The GOP’s MTG Reality
Setting the tone.
This piece from WaPo has been sitting in an open tab for a couple of weeks, but it is still worth noting: The GOP’s big risk in legitimizing Marjorie Taylor Greene. It dovetails quite well with a post I recently wrote, Primaries and Party Evolution, which discussed how Marjorie Taylor Greene went from newbie to fringe member of the House to in the middle of it all (as per the photo above). It also connects, more broadly, with another open tab I have from late January, also in the WaPo: GOP gives the Freedom Caucus the keys to the car.
Since I am making a number of reading recommendations, let me also suggest a piece from the January/February edition of The Atlantic: Why is Marjorie Taylor Greene Like This? The most disturbing part of the profile is that her origins are pretty darn mundane. (But, I digress).
In general, we are seeing the convergence of the following factors:
- The growth of the reactionary, populist right as a major wing of the Republican Party, as represented by people like MTG.
- The desperation of Kevin McCarthy to be Speaker.
- The lack of any other leadership alternative.
- A narrow seat margin in the chamber.
All of this sums to McCarthy being willing to do whatever he needed to win the position with the bulk of the GOP falling in line. They had no internal alternative and there was not going to be any crossing of party lines to find some kind of bipartisan coalition-the incentives against such behavior are enormous (in simple terms, the risk of massive primary-level backlash for participants of both parties in such a deal).
In basic terms, all of these factors mean people like MTG (and Matt Gaetz, Lauren Boebert, and the like) become vital votes in anything McCarthy wants to do (and hence the over-representation of the Freedom Caucus in key committee as noted in a link above).
The WaPo piece suggests that the GOP is running a risk in legitimizing MTG because she isn’t especially popular:
But just what does it mean for the GOP to promote Greene (R-Ga.) as a face of the party? And what do voters think of the newly legitimized, conspiracy theory-touting congresswoman?
Surveys make clear that Americans writ large don’t have much regard for Greene, at least right now. What’s perhaps less obvious is that even Republicans don’t seem to have too much affection for her.
The piece goes on to show, pretty definitively, that MTG is not especially popular–for those interested in the specific number, I suggest surfing over. The article concludes with:
And there’s little question she’ll test the wisdom of GOP leadership’s newfound affection for her — particularly at a time when her brand of extreme politics appeared to cost the party so much in the 2022 election.
I think this kind of observation ignores, as much US reporting does, that there is no way for general voter sentiment to be captured by our system. We have no national votes and so the question is not whether the embrace of MTG & Co. creates some generalized unhappiness across the country, it is whether it will affect specific district/state level races. Since in those cases the issue will be a lot more about the combination of existing partisan ID and the candidate running in that election, the risk to the GOP, electorally speaking (which is the only way that ultimately matters) is likely small. At some point, we, collectively as a country, need to come to grips with how poorly our electoral system creates any kind of true national feedback loop.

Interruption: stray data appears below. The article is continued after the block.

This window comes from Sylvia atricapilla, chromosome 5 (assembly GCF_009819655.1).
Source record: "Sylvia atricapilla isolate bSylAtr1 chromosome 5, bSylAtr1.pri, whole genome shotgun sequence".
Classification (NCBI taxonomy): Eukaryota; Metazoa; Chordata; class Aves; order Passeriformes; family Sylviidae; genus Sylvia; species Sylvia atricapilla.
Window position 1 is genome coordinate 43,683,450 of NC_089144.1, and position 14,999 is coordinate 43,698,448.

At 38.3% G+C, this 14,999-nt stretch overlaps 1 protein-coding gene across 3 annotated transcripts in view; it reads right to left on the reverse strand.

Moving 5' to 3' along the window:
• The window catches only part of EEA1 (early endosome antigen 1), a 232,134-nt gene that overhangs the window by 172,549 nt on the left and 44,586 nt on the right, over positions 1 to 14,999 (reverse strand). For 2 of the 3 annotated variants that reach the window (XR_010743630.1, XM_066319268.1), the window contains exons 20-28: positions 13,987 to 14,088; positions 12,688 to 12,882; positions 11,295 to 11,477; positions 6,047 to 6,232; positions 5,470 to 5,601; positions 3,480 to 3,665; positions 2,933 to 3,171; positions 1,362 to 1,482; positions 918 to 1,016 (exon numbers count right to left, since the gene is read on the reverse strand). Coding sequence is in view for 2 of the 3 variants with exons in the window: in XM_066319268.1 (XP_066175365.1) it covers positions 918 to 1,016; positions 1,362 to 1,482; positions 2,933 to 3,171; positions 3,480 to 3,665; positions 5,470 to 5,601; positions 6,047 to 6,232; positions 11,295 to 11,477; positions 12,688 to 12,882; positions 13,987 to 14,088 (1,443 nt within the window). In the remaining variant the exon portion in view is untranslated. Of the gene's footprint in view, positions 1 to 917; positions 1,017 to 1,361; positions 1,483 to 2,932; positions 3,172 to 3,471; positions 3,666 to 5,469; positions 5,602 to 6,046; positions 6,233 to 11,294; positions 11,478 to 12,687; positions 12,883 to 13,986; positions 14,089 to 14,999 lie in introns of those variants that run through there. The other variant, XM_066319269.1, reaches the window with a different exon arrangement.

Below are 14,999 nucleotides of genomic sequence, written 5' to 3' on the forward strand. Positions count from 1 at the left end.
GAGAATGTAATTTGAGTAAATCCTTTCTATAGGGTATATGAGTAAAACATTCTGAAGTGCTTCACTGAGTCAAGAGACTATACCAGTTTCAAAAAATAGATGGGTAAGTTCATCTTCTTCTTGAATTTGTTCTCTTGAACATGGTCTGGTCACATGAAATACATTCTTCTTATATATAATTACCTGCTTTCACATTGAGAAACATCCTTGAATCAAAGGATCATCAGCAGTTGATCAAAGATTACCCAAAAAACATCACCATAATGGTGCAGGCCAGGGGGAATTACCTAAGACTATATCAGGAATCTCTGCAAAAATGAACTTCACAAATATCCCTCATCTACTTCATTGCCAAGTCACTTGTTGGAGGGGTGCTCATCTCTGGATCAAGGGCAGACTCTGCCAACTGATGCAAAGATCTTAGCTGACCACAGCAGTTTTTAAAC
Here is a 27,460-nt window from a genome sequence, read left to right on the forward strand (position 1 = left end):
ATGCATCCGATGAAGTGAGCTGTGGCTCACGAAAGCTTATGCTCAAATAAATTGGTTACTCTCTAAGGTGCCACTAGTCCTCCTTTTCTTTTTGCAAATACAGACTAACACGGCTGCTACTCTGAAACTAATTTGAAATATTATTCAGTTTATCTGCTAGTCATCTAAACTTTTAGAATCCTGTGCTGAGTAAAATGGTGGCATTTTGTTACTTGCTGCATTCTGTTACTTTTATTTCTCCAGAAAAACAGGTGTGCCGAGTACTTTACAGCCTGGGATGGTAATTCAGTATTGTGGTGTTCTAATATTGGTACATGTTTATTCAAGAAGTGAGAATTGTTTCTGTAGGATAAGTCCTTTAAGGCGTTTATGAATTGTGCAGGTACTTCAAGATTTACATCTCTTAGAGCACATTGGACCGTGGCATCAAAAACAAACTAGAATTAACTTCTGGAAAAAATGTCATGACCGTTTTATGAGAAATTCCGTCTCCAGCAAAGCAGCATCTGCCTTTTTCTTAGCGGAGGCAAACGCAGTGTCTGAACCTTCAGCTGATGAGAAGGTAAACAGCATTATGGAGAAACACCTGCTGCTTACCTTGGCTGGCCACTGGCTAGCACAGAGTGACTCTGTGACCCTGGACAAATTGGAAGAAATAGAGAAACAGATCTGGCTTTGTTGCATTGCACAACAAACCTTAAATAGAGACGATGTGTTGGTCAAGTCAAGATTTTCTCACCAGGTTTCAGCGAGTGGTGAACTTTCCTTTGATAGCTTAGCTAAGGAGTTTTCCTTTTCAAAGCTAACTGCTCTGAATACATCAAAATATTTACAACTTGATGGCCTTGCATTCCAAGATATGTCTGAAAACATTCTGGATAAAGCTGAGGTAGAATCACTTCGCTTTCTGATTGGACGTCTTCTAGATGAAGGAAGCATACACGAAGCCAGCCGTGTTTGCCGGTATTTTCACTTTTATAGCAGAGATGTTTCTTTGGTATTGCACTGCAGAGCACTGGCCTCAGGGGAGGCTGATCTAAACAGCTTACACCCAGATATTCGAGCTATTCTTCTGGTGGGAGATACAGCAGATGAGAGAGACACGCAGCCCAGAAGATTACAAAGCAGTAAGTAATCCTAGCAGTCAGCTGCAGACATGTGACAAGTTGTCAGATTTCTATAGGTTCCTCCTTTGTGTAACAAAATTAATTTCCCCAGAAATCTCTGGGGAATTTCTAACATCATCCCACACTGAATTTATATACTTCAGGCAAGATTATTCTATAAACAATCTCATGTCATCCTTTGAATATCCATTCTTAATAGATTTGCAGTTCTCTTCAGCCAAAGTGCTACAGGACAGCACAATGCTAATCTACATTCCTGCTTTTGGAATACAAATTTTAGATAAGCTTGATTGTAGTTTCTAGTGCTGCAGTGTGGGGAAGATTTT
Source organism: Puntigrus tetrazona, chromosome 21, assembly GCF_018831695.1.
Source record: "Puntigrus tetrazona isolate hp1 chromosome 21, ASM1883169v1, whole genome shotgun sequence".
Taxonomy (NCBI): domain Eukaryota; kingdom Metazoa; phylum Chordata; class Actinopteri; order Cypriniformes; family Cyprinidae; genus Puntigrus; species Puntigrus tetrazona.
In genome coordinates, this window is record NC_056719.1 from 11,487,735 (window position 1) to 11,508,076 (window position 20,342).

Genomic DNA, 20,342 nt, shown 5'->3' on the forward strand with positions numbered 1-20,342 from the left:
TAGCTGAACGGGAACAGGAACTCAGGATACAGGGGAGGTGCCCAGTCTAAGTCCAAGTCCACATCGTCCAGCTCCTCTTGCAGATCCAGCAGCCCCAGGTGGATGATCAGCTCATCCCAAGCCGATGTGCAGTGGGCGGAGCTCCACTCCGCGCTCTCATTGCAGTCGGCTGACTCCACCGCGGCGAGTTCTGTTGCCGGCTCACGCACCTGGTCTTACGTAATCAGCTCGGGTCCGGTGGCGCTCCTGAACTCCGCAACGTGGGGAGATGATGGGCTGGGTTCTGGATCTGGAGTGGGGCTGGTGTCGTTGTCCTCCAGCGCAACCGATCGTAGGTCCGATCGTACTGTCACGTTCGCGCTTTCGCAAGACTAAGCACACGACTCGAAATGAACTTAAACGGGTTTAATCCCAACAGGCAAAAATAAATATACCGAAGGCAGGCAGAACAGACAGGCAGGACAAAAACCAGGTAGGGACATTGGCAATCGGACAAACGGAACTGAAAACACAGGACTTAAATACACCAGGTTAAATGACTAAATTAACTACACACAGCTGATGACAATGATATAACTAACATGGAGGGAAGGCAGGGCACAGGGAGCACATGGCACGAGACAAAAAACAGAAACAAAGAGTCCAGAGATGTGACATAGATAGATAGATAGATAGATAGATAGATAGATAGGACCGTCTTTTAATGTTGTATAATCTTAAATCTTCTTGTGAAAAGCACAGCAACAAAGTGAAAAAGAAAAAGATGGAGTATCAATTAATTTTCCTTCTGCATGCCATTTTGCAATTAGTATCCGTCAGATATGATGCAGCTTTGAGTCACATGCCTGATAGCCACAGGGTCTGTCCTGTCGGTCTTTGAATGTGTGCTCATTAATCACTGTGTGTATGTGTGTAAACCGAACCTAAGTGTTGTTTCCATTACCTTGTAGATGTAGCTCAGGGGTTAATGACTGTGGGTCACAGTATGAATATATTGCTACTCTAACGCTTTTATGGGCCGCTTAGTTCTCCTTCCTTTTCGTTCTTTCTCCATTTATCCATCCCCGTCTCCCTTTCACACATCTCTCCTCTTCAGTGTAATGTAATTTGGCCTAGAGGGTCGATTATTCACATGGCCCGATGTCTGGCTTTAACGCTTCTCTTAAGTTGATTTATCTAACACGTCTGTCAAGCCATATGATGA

Still, the risks to the country of the mainstreaming of people like MTG are real. Indeed, she currently has outsized influence in the House, so it is not a theoretical issue. Beyond that, rather than MTG’s unpopularity infecting the GOP, thus making it more unpopular, it is just as likely (indeed, I think it is more likely) that the partisan identities of GOP voters will help launder MTG and make her more broadly acceptable. After all, look at how much Speaker McCarthy loves her! And he is a major leader in the party! So, the risk of mainstreaming the fringe is that the fringe becomes normalized.
Now, the piece does note that MTG’s behavior (along with Boebert’s) did have localized electoral consequences. We know, for example, the Boebert almost lost. Emphases mine.
Compared to 2020 presidential results in the same districts, in all the 2022 congressional races featuring a Democrat vs. a Republican under a normal format (read: not ranked-choice voting, for example), Greene’s performance was the third-worst among Republicans. While Trump carried her district by more than 37 points, she won by less than 32 points. Her district also ranked in the top 10 when it came to its move toward Democrats. And this is despite her coming from a red district in the South, a situation in which the vast majority of Republicans strongly overperformed 2020.
Of course, winning by 32 instead of 37 is well, not that big of a deal. I suppose there is some solace in learning that some voters just can’t stomach her (although that solace is tainted by the fact that they still could stomach Trump).
Anyway, here’s the map (note the blue arrows):
At any rate, to summarize: contra the WaPo thesis, the risk of people like MTG is not that they will bring down the GOP electorally. The risk of people MTG is that the GOP will make their craziness part of acceptable mainstream politics, which is ultimately a detriment to us all.